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£6.5 million fund awarded to Nottingham to support rough sleepers – one of the largest cash bids in the country

Nottingham City Council has been successful in applying for more than £6.5m to support rough sleepers in Nottingham over the next three years.

The grant is the full amount requested from the Rough Sleeping Initiative and one of the largest awards in the country, which indicates the progress made by the authority and its partners to support the homeless in recent years and throughout the pandemic.

A total of £2,257,587 will be received this year from the Department for Levelling Up, Housing and Communities, followed by £2,317,639 in 2023/34 and then £2,020,831 in 2024/25 – totalling £6,596,057 across the whole period.

Councils are expected to produce annual development plans with targets and report back to the Government on progress against this.

rough sleepers in Nottingham
© westbridgfordwire.com
A person sleeping in Bottle Lane in Nottingham

Partners such as Framework, Emmanuel House, Nottingham Arimathea Trust and Bloom Social Housing work together with specialist officers at the City Council to:

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Identify people, engage them and assess needs;

Navigate services and deliver support;

Access and provide supported accommodation.

There will be more emphasis over the next three years on prevention of rough sleeping and sustained resettlement.

This will be supported by a further £1.67m of funding secured by Nottingham City Council and partners Metropolitan Thames Valley, Places For People and Framework through the latest round of the Rough Sleeping Accommodation Programme.

Over the past two years, Nottingham has been successful in five bids to this project for nine schemes which, by 2024, will deliver 87 new flats as stable homes with support for rough sleepers or single people at risk of rough sleeping.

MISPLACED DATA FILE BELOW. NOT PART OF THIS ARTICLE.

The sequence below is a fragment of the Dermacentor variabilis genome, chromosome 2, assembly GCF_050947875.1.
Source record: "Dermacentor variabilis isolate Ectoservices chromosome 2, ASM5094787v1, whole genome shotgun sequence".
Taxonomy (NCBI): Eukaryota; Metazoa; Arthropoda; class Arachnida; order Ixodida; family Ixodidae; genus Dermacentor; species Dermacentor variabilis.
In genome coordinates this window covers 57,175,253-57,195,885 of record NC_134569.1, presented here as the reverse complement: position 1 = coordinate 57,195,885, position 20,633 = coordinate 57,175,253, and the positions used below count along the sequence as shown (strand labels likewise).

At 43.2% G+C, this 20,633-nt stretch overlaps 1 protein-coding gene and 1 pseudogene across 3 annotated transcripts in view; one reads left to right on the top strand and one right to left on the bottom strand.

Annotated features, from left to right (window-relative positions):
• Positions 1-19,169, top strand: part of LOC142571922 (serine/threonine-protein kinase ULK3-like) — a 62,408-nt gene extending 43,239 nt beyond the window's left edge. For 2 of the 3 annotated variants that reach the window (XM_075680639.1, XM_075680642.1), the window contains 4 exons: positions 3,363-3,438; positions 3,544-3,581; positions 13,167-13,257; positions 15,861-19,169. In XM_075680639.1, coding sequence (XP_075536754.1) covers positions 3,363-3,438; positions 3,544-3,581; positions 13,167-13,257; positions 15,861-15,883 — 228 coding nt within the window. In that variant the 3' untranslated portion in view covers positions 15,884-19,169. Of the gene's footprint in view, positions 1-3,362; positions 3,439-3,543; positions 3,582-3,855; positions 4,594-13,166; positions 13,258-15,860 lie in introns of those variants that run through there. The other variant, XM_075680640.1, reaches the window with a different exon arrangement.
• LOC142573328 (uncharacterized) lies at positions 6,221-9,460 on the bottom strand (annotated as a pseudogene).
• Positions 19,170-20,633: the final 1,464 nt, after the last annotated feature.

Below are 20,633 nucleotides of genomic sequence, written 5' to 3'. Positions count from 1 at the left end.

Councillor Toby Neal, Portfolio Holder for Housing and Human Resources at Nottingham City Council, said: “We welcome this allocation of more than £6.5m, which is our largest award to date and will make a big difference in our city.

“We’ve had to work hard to secure it and this shows how much value is placed on the work we do alongside our partner agencies to support rough sleepers and homeless people in Nottingham.

“We’ve had to outline why it’s needed in Nottingham and what support we have in place for rough sleepers, so to have been awarded one of the largest grants outside London is really good news for the city.

“As ever, we are reliant on our local partners, to quickly respond with quality services and we thank them for their continued contributions and commitment.

“However, demand is increasing in Nottingham and further pressures are expected as the longer-term impacts of the pandemic and cost of living crisis takes effect over the coming years.

“We remain committed to preventing rough sleeping. It is often a symptom of a wider problem or in more cases a combination of issues like substance dependency, mental health and trauma. We need to continue our work with partners and ensure commitment across the public, community and private sectors to help address the needs that cause street homelessness.”

Denis Tully, CEO at Emmanuel House Support Centre, said: “Emmanuel House is committed to working with Nottingham City Council and partner agencies to continue to deliver quality services to prevent, intervene in, and aid recovery from, homelessness and to meet the challenges of homelessness and its underlying causes.”

Bea Giaquinto, Director at the Nottingham Arimathea Trust, said: “We deliver services to vulnerable refugees and people from abroad, meeting the different challenges brought about by homelessness.

“We are delighted to be working with Nottingham City Council and our wider homelessness-sector partners to address the issues and needs of people within the city.”

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